Transfer of Shares in Public-Closed Joint Stock Companies

According to Turkish Commercial Code there should be at least 5 shareholders in Public-Closed Joint Stock Companies and suppression of shares is not necessary/not mandatory.

 

1- Transfer of uncertificated (bare) securities

As there is no obligation in non-public companies to issue shares, uncertificated (bare) securities can be subject to transfer like shares. As a matter of fact, the acquisition of the capacity of shareholder in joint stock companies does not depend on the issuance of shares.

There is no explicit provision in the Turkish Commercial Code, related to the transfer of bare securities. However, this is not an obstacle to the transfer of bare securities. Accordingly, bare securities can be transferred according to the provisions on the transfer of claims (Code of Obligations, art.162). The Court of Appeal also indicated in its various decisions that the transfer of bare securities is possible. Bare securities can be transferred with the transaction of transfer of claims made in writing and which has a disposing nature. The transaction must be made in writing, otherwise the transfer of the bare securities will not be realized.

The transfer of non paid-up or partially paid-up shares corresponds to the commitment of a liability by the transferee. Namely there is a transaction of transfer of debt (Code of Obligations, art.173) and the approval of the joint stock company is required for the transfer. For this, the firm can also claim a guarantee from the purchaser. The fact that the share is to the bearer, nominative or certificated nominative does not change the result.

 

A share ledger must be kept for uncertificated securities. As a matter of fact, even concerning bare securities, for the transfer to be asserted against the firm (for participation to the general shareholders’ meeting, receiving dividends etc. financial and managerial partnership rights)  the only way is to register the share on the share ledger. The Court of Appeal also has the same view.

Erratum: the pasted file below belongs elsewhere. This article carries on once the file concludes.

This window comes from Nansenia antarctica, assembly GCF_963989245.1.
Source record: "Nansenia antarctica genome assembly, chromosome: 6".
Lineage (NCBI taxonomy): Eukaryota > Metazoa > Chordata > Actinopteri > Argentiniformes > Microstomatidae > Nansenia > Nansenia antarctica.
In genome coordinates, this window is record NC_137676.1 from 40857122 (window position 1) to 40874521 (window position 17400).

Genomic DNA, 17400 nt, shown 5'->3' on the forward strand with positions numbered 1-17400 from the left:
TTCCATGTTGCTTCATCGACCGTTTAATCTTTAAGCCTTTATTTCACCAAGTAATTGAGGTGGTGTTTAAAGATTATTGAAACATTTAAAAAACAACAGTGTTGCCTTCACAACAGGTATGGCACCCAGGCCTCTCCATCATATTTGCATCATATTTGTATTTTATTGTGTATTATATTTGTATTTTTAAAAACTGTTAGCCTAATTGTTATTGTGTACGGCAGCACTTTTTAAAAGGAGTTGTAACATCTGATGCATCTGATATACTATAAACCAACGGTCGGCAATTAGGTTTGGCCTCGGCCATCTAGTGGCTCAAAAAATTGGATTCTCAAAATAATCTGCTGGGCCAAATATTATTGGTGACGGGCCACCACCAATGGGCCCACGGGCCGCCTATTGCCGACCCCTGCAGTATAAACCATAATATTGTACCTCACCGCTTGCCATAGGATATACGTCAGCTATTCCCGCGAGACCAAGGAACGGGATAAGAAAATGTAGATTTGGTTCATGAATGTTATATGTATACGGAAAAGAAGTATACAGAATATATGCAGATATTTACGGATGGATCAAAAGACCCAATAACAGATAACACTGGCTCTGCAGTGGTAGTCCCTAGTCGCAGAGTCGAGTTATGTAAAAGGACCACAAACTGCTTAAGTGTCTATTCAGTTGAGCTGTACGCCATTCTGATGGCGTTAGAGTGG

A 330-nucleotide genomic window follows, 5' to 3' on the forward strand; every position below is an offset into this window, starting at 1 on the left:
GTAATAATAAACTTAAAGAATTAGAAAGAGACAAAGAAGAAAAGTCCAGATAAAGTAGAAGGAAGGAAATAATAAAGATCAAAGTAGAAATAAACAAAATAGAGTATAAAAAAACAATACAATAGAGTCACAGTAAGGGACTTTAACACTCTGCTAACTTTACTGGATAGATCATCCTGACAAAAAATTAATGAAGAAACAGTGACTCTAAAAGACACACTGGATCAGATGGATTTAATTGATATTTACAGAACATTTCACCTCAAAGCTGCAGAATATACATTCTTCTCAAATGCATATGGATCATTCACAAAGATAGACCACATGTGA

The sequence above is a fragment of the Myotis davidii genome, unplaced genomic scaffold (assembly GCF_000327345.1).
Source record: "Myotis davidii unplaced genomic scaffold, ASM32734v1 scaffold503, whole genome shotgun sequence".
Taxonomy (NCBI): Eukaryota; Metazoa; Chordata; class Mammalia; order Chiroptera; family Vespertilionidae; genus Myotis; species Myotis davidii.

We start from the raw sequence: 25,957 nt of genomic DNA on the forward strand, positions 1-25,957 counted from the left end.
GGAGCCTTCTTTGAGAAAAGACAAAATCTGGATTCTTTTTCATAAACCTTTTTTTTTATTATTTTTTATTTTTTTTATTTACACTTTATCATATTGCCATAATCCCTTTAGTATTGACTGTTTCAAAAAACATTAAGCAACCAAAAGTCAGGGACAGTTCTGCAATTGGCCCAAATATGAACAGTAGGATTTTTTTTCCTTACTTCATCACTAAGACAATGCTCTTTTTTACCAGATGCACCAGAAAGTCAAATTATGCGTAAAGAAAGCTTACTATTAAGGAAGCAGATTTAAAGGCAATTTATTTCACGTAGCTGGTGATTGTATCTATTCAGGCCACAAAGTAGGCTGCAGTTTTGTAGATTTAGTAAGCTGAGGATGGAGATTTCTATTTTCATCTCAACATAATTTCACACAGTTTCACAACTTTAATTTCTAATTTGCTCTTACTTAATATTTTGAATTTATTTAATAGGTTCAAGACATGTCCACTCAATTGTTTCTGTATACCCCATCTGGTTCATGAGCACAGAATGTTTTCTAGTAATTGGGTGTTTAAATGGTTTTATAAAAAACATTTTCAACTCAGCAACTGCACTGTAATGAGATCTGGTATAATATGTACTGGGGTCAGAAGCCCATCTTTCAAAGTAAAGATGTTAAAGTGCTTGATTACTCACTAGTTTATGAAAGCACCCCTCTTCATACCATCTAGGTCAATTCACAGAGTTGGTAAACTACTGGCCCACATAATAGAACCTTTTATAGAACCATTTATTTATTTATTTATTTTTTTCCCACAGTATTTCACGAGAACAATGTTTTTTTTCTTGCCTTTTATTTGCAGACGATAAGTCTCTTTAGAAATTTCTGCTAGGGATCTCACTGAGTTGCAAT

If the transfer of the uncertificated securities is to be made, it must be made by way of transfer of claim, as indicated above. If the said deed of assignment is to be drawn up by a competent authority abroad, it must bear an apostille.

2. Transfer of nominative shares

Nominative shares are qualified as valuable papers and as a rule, shares are nominative (Turkish Commercial Code art.409/2). A regulation to the contrary can be made in the articles of association. Part of the shares can be nominative, while others to the bearer. It is possible to convert shares to the bearer into nominative shares and nominative shares into shares to the bearer (Turkish Commercial Code art.410). It can be regulated in the firm’s articles of association whether shares will be nominative or to the bearer. In such a case, the nature of shares can be changed without requiring an amendment of the articles of association.

A nominative share is legally a promissory note. As a matter of fact, by law (Turkish Commercial Code art. 416/2) the transfer of share is realized with endorsement and passage of possession. Accordingly, a nominative share  cannot be transferred, without delivery of the share to the transferee, only with a deed of assignment written on a separate paper. The Court of Appeal is of the same opinion.
The delivery of the shares, in other words, the passage of possession to the transferee is very important. Otherwise, ownership will not pass on to the transferee. As a matter of fact, according to the provision of art.557 of the Turkish Commercial Code, the right contained in the share certificate is documented and cannot be transferred without a document.

What is important is the will of passage of the ownership to the other party and the competence of the person realizing the transfer. What is essential here is the preservation of the will of the parties, but, of course in terms of evidence law, it is useful for the nominative share to be delivered effectively. 

For the transfer to be effectual against the firm, it must be registered on the share ledger. Apart from establishment and capital increase, the firm cannot register shares ex officio to the share ledger. The said point must be followed up by concerned persons and especially the transferee of the shares.